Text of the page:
Clinical Autonomic Research

, Volume 20, Issue 4, pp 213–221

Resting autonomic modulations and the heart rate response to exercise

  • David Nunan
  • Djordje G. Jakovljevic
  • Gay Donovan
  • Lynette D. Singleton
  • Gavin R. H. Sandercock
  • David A. Brodie
Research Article

DOI: 10.1007/s10286-010-0073-7

Cite this article as:
Nunan, D., Jakovljevic, D.G., Donovan, G. et al. Clin Auton Res (2010) 20: 213. doi:10.1007/s10286-010-0073-7

Abstract

Objectives

Identify the underlying role of resting heart rate variability (HRV) in the hearts response to graded exercise testing (GXT).

Methods

Resting 5-min HRV and heart rate (HR) measurements were made in 33 volunteers (19 males, median age 34, range 25–63 years and 14 females median age 48, range 21–63 years). Measures of \( \dot{V}{\text{O}}_{{ 2 {\text{peak}}}} \) and HR obtained during a maximal GXT and heart rate recovery (HRR) post-GXT were assessed for associations with resting HRV. Differences and effect size (d) for measures of HRV were assessed between groups based on established risk cut-points for resting, exercise and recovery HR responses.

Results

Small associations were observed for the majority of resting HRV and GXT HR responses (best r value = −0.27, P > 0.05). Measures of HRV demonstrated moderate associations with HRR (best r value = 0.46, P < 0.05) and were able to predict a negative risk HRR. In contrast to other dependent variables, measures of HRV were consistently able to demonstrate significant and moderate to large (d = 0.9–2.0) differences between groups based on literature defined prognostic HR cut-points.

Interpretation

Small associations with HR responses to exercise prevent their accurate prediction from resting HRV. Data support the use of vagally mediated resting HRV in predicting better HRR. Lower resting autonomic modulations underlined high risk resting and exercise HR responses. Resting short-term HRV measurements should be considered when assessing cardiac autonomic health from the HR response before, during and/or after exercise.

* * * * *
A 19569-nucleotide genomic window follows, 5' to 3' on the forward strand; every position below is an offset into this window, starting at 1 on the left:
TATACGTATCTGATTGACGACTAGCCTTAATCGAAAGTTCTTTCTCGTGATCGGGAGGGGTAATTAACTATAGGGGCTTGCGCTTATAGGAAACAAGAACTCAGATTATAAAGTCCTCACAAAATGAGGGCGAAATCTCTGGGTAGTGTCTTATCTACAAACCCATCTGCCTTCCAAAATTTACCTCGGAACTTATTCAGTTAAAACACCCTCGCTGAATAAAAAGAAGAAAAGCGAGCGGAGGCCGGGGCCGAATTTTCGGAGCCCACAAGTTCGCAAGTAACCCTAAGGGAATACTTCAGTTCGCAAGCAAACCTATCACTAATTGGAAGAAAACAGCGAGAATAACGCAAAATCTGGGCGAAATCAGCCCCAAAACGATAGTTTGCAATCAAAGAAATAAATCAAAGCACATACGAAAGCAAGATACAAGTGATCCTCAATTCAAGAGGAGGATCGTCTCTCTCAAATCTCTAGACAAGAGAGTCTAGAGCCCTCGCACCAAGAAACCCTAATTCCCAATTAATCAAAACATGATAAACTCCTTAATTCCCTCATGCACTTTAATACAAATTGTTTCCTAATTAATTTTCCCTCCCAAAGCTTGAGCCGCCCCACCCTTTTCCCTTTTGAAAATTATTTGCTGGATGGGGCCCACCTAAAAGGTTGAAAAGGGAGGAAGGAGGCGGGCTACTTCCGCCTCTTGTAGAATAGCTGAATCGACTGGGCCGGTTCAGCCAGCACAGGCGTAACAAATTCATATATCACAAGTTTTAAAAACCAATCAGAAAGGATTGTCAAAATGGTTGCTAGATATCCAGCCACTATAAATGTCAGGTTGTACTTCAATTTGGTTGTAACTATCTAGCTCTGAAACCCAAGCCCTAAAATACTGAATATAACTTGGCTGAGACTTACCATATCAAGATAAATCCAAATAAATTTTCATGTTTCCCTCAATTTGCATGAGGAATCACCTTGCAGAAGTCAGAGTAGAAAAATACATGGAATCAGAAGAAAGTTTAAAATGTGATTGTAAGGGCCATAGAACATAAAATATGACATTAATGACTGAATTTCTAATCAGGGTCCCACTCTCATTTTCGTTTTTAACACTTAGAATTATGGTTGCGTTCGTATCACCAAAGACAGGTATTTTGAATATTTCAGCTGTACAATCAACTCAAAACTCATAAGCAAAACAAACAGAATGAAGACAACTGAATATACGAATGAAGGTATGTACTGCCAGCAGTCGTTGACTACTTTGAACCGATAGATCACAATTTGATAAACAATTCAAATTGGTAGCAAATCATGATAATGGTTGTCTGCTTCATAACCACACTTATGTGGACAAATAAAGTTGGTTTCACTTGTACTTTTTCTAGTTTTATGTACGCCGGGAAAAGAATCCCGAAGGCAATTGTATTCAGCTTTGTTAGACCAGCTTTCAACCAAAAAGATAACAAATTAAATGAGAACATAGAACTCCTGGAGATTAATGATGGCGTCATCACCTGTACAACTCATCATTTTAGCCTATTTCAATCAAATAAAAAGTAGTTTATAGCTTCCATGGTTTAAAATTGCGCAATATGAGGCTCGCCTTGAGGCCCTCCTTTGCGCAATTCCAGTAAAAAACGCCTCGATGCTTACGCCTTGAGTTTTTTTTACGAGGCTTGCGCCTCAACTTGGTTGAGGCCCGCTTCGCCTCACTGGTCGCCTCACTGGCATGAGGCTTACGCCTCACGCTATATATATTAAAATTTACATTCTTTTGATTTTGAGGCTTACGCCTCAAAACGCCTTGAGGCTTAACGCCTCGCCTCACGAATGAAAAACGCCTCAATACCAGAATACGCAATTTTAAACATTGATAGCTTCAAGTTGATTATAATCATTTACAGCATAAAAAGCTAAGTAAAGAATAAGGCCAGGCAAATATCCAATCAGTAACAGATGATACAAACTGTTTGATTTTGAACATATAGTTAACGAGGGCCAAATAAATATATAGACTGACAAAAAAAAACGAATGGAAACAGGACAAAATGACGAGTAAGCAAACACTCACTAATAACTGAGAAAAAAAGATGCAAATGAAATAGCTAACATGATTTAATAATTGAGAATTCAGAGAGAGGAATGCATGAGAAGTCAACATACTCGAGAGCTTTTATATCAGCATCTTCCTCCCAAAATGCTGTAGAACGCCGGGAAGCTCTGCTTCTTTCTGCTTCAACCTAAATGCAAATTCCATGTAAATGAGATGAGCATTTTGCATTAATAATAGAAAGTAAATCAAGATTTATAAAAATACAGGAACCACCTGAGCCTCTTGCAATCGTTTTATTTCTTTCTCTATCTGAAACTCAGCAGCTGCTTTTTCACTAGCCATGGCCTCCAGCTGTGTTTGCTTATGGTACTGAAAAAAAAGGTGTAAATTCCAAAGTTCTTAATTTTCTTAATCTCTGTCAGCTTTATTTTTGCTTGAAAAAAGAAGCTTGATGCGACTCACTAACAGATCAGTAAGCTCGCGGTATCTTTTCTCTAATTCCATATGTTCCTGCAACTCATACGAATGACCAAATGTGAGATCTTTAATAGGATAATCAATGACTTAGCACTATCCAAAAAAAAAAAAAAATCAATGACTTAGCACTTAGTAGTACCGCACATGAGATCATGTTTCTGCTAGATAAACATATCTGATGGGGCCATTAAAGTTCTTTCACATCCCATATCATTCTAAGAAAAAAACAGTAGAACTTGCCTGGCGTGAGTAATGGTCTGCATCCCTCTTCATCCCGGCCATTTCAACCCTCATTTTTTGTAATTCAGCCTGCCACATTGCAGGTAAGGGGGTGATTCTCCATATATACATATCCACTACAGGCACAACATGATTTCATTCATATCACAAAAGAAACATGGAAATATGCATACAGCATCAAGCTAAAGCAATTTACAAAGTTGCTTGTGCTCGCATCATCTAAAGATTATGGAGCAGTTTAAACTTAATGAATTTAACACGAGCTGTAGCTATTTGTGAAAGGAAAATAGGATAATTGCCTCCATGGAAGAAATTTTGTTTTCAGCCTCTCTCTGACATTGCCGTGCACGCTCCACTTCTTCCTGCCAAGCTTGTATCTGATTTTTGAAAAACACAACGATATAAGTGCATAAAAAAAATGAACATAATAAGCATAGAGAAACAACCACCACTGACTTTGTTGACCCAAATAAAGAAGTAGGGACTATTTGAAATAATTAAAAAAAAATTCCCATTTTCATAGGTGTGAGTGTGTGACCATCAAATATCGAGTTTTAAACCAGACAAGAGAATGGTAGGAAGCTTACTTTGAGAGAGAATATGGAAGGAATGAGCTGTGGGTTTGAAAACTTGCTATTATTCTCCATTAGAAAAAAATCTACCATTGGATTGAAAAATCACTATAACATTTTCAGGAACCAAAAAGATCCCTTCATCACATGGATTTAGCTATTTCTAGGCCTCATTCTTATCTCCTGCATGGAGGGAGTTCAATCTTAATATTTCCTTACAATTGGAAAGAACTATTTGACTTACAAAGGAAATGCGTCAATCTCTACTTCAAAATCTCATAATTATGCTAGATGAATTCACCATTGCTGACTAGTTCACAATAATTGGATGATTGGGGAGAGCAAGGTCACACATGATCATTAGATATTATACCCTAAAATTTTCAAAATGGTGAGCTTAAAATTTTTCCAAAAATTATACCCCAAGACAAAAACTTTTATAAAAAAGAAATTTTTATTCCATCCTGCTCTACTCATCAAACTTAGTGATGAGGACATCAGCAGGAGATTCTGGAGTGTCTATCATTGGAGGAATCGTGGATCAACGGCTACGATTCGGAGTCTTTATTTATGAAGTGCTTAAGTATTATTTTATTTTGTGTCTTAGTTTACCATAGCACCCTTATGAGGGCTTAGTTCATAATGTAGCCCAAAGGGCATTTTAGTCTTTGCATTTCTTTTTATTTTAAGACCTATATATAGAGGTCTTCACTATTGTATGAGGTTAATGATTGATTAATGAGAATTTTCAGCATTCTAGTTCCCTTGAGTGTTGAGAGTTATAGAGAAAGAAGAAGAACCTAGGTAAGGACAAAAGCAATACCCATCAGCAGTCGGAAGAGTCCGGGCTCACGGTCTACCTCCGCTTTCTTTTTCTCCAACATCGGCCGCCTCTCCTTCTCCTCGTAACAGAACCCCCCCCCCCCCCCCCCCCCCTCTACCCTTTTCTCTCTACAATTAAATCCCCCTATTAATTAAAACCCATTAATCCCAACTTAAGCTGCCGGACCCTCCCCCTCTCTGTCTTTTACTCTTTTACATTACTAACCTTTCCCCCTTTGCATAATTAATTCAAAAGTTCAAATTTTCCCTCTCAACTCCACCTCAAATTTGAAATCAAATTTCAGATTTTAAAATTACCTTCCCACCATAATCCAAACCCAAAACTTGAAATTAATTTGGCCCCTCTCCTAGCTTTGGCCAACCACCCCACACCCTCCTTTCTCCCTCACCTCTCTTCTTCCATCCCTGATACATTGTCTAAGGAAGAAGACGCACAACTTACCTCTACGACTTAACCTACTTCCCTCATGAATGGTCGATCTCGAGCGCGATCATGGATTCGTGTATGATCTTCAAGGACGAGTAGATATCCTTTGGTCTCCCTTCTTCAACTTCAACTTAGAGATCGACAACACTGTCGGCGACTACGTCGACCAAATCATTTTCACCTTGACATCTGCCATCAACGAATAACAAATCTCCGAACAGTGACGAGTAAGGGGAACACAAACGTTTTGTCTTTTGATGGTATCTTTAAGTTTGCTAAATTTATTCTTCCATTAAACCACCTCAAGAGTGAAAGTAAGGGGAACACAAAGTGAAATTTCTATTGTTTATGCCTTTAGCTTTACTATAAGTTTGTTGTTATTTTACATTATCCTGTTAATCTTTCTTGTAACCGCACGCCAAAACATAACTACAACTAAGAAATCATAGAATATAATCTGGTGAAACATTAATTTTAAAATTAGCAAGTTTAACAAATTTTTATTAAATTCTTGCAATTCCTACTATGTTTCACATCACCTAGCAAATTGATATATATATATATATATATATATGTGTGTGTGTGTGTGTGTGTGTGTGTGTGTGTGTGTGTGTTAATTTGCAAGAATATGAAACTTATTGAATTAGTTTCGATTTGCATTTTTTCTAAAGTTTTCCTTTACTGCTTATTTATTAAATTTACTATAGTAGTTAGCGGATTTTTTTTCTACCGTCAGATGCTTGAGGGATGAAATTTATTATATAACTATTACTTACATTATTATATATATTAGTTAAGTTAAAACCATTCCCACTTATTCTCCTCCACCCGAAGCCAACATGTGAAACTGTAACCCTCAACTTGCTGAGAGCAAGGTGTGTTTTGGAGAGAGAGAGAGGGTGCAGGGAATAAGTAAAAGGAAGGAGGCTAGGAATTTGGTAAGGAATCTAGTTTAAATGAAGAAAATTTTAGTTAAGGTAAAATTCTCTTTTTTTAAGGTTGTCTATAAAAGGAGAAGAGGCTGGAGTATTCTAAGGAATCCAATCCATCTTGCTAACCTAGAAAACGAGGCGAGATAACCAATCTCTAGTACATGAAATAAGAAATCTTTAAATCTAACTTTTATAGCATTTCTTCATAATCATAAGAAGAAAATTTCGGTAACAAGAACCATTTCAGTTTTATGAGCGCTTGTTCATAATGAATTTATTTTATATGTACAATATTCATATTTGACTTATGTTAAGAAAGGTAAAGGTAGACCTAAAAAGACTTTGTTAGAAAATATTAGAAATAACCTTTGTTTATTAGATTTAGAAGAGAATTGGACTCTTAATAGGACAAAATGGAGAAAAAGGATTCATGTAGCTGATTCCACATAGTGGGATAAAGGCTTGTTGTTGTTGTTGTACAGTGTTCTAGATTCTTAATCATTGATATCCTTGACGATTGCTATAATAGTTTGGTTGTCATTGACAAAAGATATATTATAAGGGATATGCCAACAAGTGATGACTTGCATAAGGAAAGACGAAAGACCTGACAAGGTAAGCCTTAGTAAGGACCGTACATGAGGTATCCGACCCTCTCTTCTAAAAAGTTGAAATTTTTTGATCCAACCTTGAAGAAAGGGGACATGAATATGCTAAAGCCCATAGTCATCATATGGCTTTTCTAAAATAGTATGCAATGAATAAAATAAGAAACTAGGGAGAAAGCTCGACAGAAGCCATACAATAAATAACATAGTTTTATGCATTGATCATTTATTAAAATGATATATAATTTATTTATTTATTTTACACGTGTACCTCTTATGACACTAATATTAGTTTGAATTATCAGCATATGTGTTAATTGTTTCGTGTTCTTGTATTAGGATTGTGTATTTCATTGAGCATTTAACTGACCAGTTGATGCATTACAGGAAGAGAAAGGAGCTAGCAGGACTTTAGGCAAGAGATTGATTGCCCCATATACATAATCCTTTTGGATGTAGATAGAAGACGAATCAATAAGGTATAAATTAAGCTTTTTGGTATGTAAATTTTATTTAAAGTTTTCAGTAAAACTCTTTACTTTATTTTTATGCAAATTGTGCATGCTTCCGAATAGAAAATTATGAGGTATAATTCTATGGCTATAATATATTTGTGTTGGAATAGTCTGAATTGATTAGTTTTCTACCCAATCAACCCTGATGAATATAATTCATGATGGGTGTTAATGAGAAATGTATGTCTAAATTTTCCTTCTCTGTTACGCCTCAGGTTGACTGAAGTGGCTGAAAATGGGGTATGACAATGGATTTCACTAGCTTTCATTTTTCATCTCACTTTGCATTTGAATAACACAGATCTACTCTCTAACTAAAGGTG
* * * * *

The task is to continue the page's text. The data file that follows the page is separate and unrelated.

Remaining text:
Keywords

Autonomic Exercise testing Prognosis Specificity Sensitivity 

Copyright information

© Springer-Verlag 2010

Authors and Affiliations

  • David Nunan
    • 1
    • 2
    • 6
  • Djordje G. Jakovljevic
    • 3
  • Gay Donovan
    • 1
  • Lynette D. Singleton
    • 4
  • Gavin R. H. Sandercock
    • 5
  • David A. Brodie
    • 1
  1. 1.Research Centre for Society and HealthBuckinghamshire New UniversityChalfont St GilesUK
  2. 2.University of OxfordOxfordUK
  3. 3.Institute for Ageing and HealthNewcastle UniversityNewcastle Upon TyneUK
  4. 4.Institute of Food Nutrition and Human HealthMassey UniversityPalmerston NorthNew Zealand
  5. 5.Centre for Sports and Exercise ScienceUniversity of EssexColchesterUK
  6. 6.Department of Primary CareUniversity of OxfordOxfordUK

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